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determiner, number, pronoun one pronunciation in American English /wʌn/
One can be used in the following ways:
as a number: We have only one child. ♦ How much does one pound of apples cost?
as a determiner: He grew roses on one side of his garden, and vegetables on the other. ♦ We'll meet again one day.
as a pronoun (the plural of this pronoun is ones and the possessive is one's): It's a good book, but his last one was better. ♦ One has to trust one's family. ♦ They are the ones who suffered. (followed by "of"): Sydney is one of the world's most exciting cities.
 
  1. 1
    the number 1

    I've only got one hour free.

    They have one daughter and five sons.

    Over one hundred people were killed in the disaster.

    It was a one-story building with big windows.

  2. 2
    used for referring to a single person or thing when there are others of the same type

    I bought three T-shirts. Do you want one?

    One passenger said she had been waiting for 13 hours.

    I heard of one case where a 12-year-old boy had been sent to prison.

    one of:

    Ours was one of the top four boats in the competition.

    One of the buildings was badly damaged in the fire.

    I met one of her brothers when he was here on business.

    just the one:

    "How many books did she borrow?" "Just the one."

  3. 3
    used for referring to something when that type of thing has already been mentioned or when it is obvious what type of thing you are talking about

    It was a problem, but not a major one.

    I'm only using this radio until I can buy a better one.

    Your experiences are ones that are shared by countless other parents.

    the one/ones:

    I'm going to keep those boxes. The ones I want to get rid of are in the garage.

    this one/that one:

    I'd never seen a game like that one.

    1. a.
      used for referring to a particular joke, comment, idea, or question

      You want me to say how much freedom students should have? That's a tricky one.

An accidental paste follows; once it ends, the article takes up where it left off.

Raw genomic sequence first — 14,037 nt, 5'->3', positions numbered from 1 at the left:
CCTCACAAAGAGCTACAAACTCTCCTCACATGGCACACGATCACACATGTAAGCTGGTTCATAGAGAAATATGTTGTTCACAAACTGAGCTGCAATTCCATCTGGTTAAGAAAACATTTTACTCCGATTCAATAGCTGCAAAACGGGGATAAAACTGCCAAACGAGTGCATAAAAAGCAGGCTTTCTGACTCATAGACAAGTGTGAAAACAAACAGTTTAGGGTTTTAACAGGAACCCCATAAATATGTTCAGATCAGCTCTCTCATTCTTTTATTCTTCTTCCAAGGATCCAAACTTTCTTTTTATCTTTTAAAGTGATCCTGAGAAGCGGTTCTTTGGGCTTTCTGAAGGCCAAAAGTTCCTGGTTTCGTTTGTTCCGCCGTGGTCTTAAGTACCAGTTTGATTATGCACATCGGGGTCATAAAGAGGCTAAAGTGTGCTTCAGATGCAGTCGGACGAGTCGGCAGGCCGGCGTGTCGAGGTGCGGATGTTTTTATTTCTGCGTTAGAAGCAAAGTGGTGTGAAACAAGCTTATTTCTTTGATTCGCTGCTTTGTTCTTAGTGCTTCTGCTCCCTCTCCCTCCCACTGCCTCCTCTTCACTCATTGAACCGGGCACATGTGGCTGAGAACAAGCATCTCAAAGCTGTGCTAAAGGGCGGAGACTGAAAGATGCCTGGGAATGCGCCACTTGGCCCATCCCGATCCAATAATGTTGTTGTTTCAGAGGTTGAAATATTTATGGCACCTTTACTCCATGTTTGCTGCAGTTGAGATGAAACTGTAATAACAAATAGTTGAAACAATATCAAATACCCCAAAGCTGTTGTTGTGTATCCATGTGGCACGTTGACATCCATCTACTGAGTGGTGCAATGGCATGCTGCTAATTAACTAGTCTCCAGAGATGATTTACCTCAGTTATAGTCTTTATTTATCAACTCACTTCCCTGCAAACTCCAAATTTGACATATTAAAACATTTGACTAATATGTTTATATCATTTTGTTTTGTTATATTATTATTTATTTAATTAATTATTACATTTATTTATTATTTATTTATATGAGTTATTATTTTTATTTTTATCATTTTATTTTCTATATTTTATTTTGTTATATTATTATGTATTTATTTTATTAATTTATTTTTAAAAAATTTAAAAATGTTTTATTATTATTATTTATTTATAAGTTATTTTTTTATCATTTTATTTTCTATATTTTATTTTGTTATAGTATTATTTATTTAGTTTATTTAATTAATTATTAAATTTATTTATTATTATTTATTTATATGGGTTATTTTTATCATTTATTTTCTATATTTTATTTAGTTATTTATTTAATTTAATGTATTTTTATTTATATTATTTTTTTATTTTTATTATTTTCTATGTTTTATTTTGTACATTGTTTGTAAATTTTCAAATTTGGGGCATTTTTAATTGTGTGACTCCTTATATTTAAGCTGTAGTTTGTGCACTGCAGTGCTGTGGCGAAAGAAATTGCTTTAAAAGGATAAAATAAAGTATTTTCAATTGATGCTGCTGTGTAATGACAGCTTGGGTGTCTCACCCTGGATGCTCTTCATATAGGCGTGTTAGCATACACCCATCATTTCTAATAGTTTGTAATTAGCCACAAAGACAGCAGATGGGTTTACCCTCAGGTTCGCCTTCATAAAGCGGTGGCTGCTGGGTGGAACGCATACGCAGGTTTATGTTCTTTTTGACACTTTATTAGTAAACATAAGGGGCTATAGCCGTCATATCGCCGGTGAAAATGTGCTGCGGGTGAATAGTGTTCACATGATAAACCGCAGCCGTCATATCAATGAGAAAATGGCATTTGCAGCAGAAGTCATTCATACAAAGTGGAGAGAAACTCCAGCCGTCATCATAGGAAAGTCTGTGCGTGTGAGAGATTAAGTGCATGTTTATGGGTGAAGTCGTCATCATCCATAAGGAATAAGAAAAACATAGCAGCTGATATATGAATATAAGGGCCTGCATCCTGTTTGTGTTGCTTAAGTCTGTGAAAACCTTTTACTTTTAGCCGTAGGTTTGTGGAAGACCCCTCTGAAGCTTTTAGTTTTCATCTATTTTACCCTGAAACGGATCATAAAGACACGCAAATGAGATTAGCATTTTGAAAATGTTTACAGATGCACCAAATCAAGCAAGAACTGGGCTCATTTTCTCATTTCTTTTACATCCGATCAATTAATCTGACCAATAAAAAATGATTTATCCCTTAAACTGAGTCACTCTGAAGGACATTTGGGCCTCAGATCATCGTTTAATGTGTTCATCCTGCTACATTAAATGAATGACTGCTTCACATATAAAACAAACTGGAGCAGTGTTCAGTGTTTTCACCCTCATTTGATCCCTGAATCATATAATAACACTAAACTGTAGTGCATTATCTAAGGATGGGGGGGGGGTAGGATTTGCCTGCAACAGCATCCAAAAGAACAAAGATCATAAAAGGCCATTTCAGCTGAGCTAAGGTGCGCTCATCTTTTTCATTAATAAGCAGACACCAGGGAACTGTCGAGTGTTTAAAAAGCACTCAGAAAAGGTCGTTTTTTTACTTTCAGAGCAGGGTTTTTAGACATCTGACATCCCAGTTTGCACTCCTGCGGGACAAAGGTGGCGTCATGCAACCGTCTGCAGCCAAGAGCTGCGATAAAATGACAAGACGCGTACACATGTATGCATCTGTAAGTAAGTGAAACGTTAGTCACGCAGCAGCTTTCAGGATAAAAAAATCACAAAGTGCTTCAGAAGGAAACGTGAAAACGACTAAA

the one about (=the joke about someone or something):

      Did you hear the one about the American who goes into a bar in Paris?

  4. 4
    used for referring to someone when they have been mentioned before or when it is obvious which person you are talking about
    the one/ones:

    David and I are the only ones left who are not married.

    They were all dealing drugs, but Bob was the one who got caught.

    Who is the one with the beard?

    1. a.
      people of a particular type
      the young/smart/lucky etc. ones:

      The smart ones always come out on top.

    2. b.
      formal used instead of "someone"

      I speak as one who has seen much suffering.

  5. 5
    mainly British formal used instead of "you" when you are making a statement about people in general, which also applies to yourself

    Why, one may ask, would someone want to burn down their own house?

    One cannot be sure what lies ahead.

  6. 6
    the only person or thing of a particular type
    the one:

    She found herself in the one spot that gave her no shelter from the rain.

    We're going to have to play the one team we did not want to play.

    1. a.
      used for emphasizing that something is someone's only hope, disappointment, fear, etc.
      the one:

      The one disappointment we had was that we didn't get to shake hands with the President.

      someone's one hope/fear/concern etc.:

      My one hope is that more people with disabilities will enter into professions like social work.

  7. 7
    used for emphasizing a particular fact, person, or thing

    There's one thing you can be sure of – you won't get any help from the government.

    One person who won't be invited is that awful man who lives downstairs.

    1. a.
      informal used for emphasizing that someone or something is a particular type of person or thing

      He's one proud man, I'll tell you.

  8. 8
    used for mentioning the first of two or more similar people or things, especially when you are comparing them
    one... the other:

    She lay on the sofa with a glass in one hand and an empty bottle in the other.

    If you love both children, I don't understand why you give so much to one and not the other.

    one... another:

    He could not tell the difference between one flower and another.

  9. 9
    formal used before someone's name when you do not know them or have not met them before

    I borrowed the money from one Edward Ashley.

  10. 10
    informal a glass of alcoholic drink

    Do you have time for a quick one before you go?

    See also  road

phrases

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a game in which two teams of seven players take turns to chase and try to touch players on the opposing team

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Open Dictionary

Ouch!

a response to a scathing comment or unpleasant situation

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